The Art and Science of Autonomous Online Social Media Promotion
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Social media is amazing. Enough said. What other platform do you know of allows you to reach millions of people … for free?
However, awesome as it may be, social media adds a whole new job to your ever-growing list of things to do in your daily operations when working your business.
Many business owners shy away from the momentous task of doing social media marketing simply because it can become a hassle to keep up with multiple communities outside of an existing customer base.
After all, it’s difficult to track the complete “picture” with a social media campaign because you can never quite know how your efforts may be received (there are social tracking tools but the medium, as a whole, can be wild).
On top of it all, the Web never slows down. In fact, it’s speeding up, constantly adding information at an exponential pace; new business spring up overnight, old businesses die, and you’re trying to balance it all within a limited timeframe throughout your already busy day.
How do you make sense of it all? Automation.
The process of handing over parts (or all) of your social media interaction to tools to automatically update your profiles and feeds, seek out and follow new individuals, and conduct your marketing campaigns to increase your affiliate profits.
Stick with me because it’s not nearly as crazy as it sounds.
In this post, I’ll detail what networks you should be on, how you can go about automating your social media, and working the marketing angles all-the-while keeping true to your brand and ready for the future.
The Three “Big Ones” for Automation
The best of your efforts in most social media campaigns will generally rely on “the big three”.
As you could imagine, these are:
Yes, Pinterest took the #3 spot in the top social media charts.
So why not expand and include LinkedIn or YouTube as part of the list? First, LinkedIn is a professional network and the last location you’d want to come across as being automated is a platform meant for business-to-business connections. As for YouTube, Google’s algorithm has evolved since early programs that would mass upload videos so it’s moot to publish a video more than once; plus, video needs to be rich and dynamic which won’t do the trick if you’re trying to blast out hundreds of 15 second shorts.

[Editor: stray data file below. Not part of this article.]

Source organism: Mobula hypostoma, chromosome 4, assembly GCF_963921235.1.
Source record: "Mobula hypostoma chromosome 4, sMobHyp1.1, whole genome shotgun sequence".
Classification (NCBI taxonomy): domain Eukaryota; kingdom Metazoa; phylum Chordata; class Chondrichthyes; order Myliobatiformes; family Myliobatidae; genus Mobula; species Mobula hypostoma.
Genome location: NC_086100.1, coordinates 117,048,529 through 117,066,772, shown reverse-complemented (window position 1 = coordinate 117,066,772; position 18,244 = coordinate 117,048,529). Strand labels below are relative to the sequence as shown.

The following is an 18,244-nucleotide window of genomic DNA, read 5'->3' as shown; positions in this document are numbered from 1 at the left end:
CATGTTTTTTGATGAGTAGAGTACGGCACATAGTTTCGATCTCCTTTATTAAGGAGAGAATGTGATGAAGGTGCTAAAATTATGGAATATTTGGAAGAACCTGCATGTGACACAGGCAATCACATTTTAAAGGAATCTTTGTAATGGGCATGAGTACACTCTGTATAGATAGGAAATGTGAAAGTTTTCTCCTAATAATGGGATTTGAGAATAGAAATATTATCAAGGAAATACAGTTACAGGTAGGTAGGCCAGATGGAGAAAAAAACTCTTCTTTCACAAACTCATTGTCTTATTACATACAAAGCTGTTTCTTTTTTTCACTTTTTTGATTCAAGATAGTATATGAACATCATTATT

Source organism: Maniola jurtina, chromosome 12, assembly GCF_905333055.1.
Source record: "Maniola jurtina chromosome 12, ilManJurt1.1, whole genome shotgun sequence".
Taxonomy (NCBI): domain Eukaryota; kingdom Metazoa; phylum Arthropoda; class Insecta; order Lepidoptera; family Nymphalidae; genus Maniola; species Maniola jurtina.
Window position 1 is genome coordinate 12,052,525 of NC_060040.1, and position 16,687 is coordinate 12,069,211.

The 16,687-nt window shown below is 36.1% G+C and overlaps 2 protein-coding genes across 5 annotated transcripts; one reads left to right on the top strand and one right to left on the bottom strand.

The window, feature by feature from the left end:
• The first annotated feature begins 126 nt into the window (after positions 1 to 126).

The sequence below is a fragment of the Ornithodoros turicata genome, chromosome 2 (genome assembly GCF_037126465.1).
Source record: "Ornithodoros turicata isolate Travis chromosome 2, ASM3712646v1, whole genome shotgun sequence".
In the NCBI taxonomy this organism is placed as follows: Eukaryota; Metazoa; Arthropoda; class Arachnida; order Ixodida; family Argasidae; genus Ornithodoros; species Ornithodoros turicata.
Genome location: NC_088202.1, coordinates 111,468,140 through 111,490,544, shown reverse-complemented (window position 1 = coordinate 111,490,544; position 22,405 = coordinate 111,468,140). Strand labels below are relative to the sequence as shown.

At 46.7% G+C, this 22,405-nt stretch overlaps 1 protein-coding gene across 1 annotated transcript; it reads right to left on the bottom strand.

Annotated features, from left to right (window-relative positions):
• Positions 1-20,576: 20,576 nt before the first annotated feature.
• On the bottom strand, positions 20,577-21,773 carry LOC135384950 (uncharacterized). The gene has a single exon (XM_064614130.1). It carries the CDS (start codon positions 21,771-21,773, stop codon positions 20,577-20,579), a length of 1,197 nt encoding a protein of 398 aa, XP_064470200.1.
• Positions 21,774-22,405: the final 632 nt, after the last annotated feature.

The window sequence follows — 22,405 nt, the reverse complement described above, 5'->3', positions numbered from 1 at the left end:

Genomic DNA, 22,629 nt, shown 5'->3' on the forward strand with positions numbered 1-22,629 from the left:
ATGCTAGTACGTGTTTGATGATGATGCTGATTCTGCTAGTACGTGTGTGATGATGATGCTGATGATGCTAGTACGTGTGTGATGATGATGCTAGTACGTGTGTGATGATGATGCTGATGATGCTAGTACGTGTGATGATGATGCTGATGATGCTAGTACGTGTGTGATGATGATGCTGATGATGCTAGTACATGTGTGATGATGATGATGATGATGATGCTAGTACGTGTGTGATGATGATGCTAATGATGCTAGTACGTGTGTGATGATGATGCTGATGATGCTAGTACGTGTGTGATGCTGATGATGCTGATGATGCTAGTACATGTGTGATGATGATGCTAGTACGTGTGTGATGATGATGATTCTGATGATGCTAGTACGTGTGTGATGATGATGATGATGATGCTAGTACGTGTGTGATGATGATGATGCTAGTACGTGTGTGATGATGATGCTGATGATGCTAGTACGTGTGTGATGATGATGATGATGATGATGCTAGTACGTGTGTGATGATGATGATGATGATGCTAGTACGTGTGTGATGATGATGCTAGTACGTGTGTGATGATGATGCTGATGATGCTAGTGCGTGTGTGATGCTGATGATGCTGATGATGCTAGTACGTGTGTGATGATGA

The “big three” are enough to build a solid following. Likewise, these three social networks give you plenty of mediums to work with where Facebook is great for personal connections, Twitter for the quick updates, and Pinterest for rich media. Got it? Good.
The Tools of the Trade
There are three tools that should be added to your inventory if you’re using social media in your affiliate marketing business (even if you don’t plan to automate it), these include:
This section will mainly focus on Facebook and Twitter because Pinterest is still relatively fresh in the social media sphere and, thus, there aren’t that many developed tools for it at this time – at least not on the same level as the other two networks. For now, I’d recommend taking a look at Jeff Bullas’ post on automating Pinterest to get a start on this network.
First on the list, Triberr is a platform that every affiliate marketer reading this post should become a part of simply because it allows you to create “tribes” and setup parameters to share content from another without the hassle of loading up your social media profiles/programs and manually adding the info. Triberr is free and easy to get started with; gather up some of your most loyal followers that would also like to share their information and you’ll have setup a small mastermind that gets the message out in an automated fashion.
Second, Buffer(app) allows you to schedule to most of the major social media networks. The service is free but has a premium option for scheduling out further out (and with a lot of optional, premium apps). Buffer is extremely easy to understand because it mainly looks and feels like the present social networks. Just add in your message, select the date and time to publish, and it’s good to go.
Third, Tweetdeck (or Hootsuite, either will work) are programs and services that let you track your social accounts on a larger level which is great for medium and power users. There are scheduling options built into the platforms.